Back then, the acquisition of such contraband was generally via my older male cousins who were smart enough, even at that tender young age, to secret them inside the cover of The Archies. The comic would then be stashed between my mattress and box springs to be removed only after I had heard my parents go to bed. At this magic time, the comic would be quietly pulled out (don’t crinkle the pages too much, parents can hear that from the other side of the house) and read under a mound of stifling covers by the glow of a dimming flashlight.
The upshot of reading banned material was that I would scare myself silly and fall asleep clutching the flickering flashlight until the batteries went dead. It always seemed that the shadows cast under the covers and against the pages muted the comic book colors and make the icky stuff inside come to life.
Thus the reason horror comics were verboten.
Which, I suspect, is how I gained a lifelong addiction to horror comics and likely also the cause of ever-increasingly strong contact lenses as an adult.
But until recently, it seemed like those classic tales of terror had dwindled away to nil and instead become a hybrid of sci-fi and super hero comics; still interesting but lacking that original mystique.
Now the only way to get the really good look at them that I never got before was to comb comic shows and shops looking for items in the “vintage” bins.
Then I met Dirk Manning and his Nightmare World series.
Now some of you may be thinking this is a “duh” moment on my part because Nightmare World isn’t exactly new, and Manning has been around for some time telling his scary stories. In which case I’d say next time, for crying out loud drop me an email or something because news like this is definitely worth sharing.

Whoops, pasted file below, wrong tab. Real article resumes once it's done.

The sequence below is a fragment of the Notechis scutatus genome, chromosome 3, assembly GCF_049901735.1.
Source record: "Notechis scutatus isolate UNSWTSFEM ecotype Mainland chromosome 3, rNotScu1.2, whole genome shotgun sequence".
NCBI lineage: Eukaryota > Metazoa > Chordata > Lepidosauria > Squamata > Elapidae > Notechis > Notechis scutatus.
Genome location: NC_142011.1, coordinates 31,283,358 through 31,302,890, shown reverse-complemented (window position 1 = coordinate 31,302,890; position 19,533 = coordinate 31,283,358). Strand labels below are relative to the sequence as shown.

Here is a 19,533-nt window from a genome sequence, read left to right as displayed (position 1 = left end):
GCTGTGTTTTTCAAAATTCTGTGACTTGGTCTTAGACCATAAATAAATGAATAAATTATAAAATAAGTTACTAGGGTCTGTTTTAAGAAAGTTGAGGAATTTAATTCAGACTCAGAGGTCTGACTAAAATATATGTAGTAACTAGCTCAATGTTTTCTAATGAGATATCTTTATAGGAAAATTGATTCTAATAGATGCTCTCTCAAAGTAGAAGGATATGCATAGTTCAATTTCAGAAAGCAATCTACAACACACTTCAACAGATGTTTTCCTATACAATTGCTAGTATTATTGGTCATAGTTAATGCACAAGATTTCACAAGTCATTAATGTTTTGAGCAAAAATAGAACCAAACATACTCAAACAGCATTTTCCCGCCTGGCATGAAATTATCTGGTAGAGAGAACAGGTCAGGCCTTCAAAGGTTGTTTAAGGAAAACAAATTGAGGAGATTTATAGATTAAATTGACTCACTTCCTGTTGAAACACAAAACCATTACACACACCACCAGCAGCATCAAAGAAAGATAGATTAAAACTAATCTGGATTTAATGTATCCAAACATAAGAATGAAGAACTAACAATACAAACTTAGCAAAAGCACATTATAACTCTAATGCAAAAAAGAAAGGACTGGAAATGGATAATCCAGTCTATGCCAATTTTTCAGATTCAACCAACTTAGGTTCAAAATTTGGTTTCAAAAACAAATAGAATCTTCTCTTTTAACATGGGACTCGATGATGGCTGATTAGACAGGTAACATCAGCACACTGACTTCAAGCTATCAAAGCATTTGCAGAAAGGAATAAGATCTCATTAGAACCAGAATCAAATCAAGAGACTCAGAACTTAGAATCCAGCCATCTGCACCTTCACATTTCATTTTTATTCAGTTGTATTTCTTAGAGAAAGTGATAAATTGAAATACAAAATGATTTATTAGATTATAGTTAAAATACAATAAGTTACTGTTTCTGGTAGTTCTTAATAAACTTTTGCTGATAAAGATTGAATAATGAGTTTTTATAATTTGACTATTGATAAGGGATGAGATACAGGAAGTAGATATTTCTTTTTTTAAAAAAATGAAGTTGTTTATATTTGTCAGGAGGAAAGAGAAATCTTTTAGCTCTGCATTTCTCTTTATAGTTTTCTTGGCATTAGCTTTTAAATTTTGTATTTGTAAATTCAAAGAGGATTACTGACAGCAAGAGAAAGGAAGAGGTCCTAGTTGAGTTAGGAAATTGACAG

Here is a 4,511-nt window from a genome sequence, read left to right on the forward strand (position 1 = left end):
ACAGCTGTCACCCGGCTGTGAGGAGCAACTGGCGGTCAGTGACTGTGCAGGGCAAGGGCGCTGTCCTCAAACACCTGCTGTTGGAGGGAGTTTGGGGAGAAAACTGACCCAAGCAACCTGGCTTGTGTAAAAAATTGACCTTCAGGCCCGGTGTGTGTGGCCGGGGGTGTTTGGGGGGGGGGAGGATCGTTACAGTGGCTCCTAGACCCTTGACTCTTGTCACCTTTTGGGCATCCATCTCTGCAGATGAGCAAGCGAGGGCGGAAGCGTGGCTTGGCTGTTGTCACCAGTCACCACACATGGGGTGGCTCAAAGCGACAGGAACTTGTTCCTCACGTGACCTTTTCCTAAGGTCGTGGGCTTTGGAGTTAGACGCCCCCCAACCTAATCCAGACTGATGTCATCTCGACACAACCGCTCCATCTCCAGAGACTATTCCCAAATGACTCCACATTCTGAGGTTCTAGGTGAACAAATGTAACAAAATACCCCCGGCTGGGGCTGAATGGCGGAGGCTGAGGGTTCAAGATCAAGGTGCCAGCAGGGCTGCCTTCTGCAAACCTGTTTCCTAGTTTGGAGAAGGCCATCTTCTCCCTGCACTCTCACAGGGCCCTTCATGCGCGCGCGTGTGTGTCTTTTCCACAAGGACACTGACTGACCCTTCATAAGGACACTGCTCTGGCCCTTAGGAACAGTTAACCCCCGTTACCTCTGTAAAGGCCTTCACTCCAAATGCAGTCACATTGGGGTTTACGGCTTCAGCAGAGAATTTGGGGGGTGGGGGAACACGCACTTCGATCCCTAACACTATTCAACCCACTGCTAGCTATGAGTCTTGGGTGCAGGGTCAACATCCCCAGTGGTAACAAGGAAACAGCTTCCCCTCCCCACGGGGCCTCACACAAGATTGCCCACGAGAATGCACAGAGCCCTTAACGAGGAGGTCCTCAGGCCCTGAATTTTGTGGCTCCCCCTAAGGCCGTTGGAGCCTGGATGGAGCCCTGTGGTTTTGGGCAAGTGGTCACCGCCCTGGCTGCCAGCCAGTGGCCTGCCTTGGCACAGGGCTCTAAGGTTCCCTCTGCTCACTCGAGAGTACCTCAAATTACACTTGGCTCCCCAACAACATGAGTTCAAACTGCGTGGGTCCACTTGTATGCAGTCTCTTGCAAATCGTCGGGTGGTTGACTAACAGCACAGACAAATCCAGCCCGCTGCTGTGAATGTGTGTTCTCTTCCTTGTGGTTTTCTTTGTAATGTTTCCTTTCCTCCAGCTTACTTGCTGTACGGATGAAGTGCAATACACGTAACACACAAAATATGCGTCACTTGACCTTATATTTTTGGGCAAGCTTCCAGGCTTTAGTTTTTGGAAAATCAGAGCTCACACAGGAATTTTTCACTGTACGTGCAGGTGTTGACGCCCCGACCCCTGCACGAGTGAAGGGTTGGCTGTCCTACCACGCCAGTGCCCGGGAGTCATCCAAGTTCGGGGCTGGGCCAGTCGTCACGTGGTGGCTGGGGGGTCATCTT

Here’s how Nightmare World works, and why I’m obsessed.
There are currently two volumes of the comic, each containing thirteen stories which stand perfectly on their own, but also come together into element of a single story by the time you get to the end (masterfully done by the way).
Manning is the writer in all cases, but he partners with a variety of artists, all of whom seem to employ one of several different old-time-horror-comic styles.
Though it’s difficult to pick favorites out of all the great stories, especially as they’re really one big story, I was particularly fond of “Not for You” about a seemingly imaginary friend and “Freak on a Leash” which tells of the gruesome end to a wayward goth chick (it’s totally impossible of course, but entertaining regardless).
I met Dirk Manning at C2E2 in Chicago and went home with both volumes of Nightmare World. However, it wasn’t until several weeks later that I sat down to peruse them and didn’t look up until I had read both cover to cover. The story lines are thrilling and the art is highly reminiscent of classic horror comics, and fun.
And just for good measure, I read the last three stories while under a blanket with a flashlight.
Some thrills just do not diminish with time.
Are you a fan of horror comics and were they contraband in your house? What were you reading under the covers with a flashlight? Post a comment or drop me a line at firstname.lastname@example.org.